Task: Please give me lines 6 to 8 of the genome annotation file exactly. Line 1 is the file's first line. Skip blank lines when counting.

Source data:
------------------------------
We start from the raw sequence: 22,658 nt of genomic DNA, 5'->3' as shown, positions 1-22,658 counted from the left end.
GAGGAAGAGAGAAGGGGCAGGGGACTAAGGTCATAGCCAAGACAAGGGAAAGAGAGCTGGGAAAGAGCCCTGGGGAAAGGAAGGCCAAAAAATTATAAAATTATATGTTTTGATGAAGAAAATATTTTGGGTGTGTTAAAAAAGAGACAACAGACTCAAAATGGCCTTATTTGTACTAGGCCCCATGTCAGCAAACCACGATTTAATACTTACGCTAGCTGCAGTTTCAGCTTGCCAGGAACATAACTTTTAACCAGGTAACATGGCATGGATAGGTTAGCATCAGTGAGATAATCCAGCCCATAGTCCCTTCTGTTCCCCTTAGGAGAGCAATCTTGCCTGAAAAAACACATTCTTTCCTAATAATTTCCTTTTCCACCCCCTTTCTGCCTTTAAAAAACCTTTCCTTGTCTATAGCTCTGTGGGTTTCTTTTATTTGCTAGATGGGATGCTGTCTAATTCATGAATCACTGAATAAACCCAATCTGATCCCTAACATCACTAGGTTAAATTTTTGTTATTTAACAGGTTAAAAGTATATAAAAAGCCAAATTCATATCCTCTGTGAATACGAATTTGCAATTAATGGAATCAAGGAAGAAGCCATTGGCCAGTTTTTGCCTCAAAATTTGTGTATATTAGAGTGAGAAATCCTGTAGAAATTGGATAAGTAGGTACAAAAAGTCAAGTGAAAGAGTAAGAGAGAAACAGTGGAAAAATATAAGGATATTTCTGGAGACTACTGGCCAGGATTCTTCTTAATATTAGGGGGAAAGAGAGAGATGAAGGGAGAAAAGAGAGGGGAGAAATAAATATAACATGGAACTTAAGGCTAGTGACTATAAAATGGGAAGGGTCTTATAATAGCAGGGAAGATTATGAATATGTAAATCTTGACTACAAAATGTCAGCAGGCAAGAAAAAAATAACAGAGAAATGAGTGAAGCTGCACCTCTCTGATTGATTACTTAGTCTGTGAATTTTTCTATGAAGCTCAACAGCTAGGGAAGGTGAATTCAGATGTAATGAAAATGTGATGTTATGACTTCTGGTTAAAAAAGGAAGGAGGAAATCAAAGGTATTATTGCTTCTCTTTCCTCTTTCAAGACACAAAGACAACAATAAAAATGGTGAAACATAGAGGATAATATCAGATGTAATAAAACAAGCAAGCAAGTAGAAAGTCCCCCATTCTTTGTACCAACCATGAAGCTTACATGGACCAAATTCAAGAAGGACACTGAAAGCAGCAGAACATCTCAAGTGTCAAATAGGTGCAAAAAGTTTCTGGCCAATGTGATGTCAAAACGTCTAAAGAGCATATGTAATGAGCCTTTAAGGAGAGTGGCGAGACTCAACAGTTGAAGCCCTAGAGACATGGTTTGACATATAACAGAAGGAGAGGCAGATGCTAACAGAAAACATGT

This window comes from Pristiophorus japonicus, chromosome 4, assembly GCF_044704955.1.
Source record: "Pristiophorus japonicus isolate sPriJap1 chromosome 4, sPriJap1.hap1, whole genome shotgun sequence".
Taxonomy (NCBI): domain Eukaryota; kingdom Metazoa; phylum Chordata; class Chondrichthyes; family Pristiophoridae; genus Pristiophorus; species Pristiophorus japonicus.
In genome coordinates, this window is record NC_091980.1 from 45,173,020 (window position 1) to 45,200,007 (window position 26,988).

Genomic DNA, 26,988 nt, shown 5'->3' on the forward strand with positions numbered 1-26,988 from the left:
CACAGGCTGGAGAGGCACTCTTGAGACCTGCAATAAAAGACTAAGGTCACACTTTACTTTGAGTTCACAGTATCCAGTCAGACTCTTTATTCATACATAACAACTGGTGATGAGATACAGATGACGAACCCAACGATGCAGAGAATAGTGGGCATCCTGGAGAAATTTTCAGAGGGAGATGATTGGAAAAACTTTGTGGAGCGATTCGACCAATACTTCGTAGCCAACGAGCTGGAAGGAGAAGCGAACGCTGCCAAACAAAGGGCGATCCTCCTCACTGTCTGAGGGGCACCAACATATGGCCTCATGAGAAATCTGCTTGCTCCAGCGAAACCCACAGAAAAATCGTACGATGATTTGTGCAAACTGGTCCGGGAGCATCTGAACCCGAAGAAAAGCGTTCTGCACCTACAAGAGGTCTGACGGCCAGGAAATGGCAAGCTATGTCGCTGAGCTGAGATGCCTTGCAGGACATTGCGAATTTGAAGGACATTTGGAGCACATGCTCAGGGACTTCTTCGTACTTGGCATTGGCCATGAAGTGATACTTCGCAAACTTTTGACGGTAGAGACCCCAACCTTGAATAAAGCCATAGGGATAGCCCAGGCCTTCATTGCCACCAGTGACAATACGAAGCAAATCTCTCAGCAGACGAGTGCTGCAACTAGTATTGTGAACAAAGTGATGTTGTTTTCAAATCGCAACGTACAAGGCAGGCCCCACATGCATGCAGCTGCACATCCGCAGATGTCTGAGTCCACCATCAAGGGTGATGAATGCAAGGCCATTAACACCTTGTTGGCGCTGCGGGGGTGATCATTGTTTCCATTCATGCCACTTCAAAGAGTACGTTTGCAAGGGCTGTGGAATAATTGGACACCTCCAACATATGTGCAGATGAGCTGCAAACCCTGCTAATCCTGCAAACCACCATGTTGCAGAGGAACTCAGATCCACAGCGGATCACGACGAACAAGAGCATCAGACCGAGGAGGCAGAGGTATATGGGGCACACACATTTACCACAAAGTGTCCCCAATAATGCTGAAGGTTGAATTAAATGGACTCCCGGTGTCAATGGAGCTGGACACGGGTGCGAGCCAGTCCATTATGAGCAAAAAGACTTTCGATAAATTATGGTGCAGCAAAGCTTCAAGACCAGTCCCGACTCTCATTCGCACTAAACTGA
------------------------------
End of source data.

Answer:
In genome coordinates, this window is record NC_091980.1 from 45,173,020 (window position 1) to 45,200,007 (window position 26,988).

Genomic DNA, 26,988 nt, shown 5'->3' on the forward strand with positions numbered 1-26,988 from the left:
CACAGGCTGGAGAGGCACTCTTGAGACCTGCAATAAAAGACTAAGGTCACACTTTACTTTGAGTTCACAGTATCCAGTCAGACTCTTTATTCATACATAACAACTGGTGATGAGATACAGATGACGAACCCAACGATGCAGAGAATAGTGGGCATCCTGGAGAAATTTTCAGAGGGAGATGATTGGAAAAACTTTGTGGAGCGATTCGACCAATACTTCGTAGCCAACGAGCTGGAAGGAGAAGCGAACGCTGCCAAACAAAGGGCGATCCTCCTCACTGTCTGAGGGGCACCAACATATGGCCTCATGAGAAATCTGCTTGCTCCAGCGAAACCCACAGAAAAATCGTACGATGATTTGTGCAAACTGGTCCGGGAGCATCTGAACCCGAAGAAAAGCGTTCTGCACCTACAAGAGGTCTGACGGCCAGGAAATGGCAAGCTATGTCGCTGAGCTGAGATGCCTTGCAGGACATTGCGAATTTGAAGGACATTTGGAGCACATGCTCAGGGACTTCTTCGTACTTGGCATTGGCCATGAAGTGATACTTCGCAAACTTTTGACGGTAGAGACCCCAACCTTGAATAAAGCCATAGGGATAGCCCAGGCCTTCATTGCCACCAGTGACAATACGAAGCAAATCTCTCAGCAGACGAGTGCTGCAACTAGTATTGTGAACAAAGTGATGTTGTTTTCAAATCGCAACGTACAAGGCAGGCCCCACATGCATGCAGCTGCACATCCGCAGATGTCTGAGTCCACCATCAAGGGTGATGAATGCAAGGCCATTAACACCTTGTTGGCGCTGCGGGGGTGATCATTGTTTCCATTCATGCCACTTCAAAGAGTACGTTTGCAAGGGCTGTGGAATAATTGGACACCTCCAACATATGTGCAGATGAGCTGCAAACCCTGCTAATCCTGCAAACCACCATGTTGCAGAGGAACTCAGATCCACAGCGGATCACGACGAACAAGAGCATCAGACCGAGGAGGCAGAGGTATATGGGGCACACACATTTACCACAAAGTGTCCCCAATAATGCTGAAGGTTGAATTAAATGGACTCCCGGTGTCAATGGAGCTGGACACGGGTGCGAGCCAGTCCATTATGAGCAAAAAGACTTTCGATAAATTATGGTGCAGCAAAGCTTCAAGACCAGTCCCGACTCTCATTCGCACTAAACTGA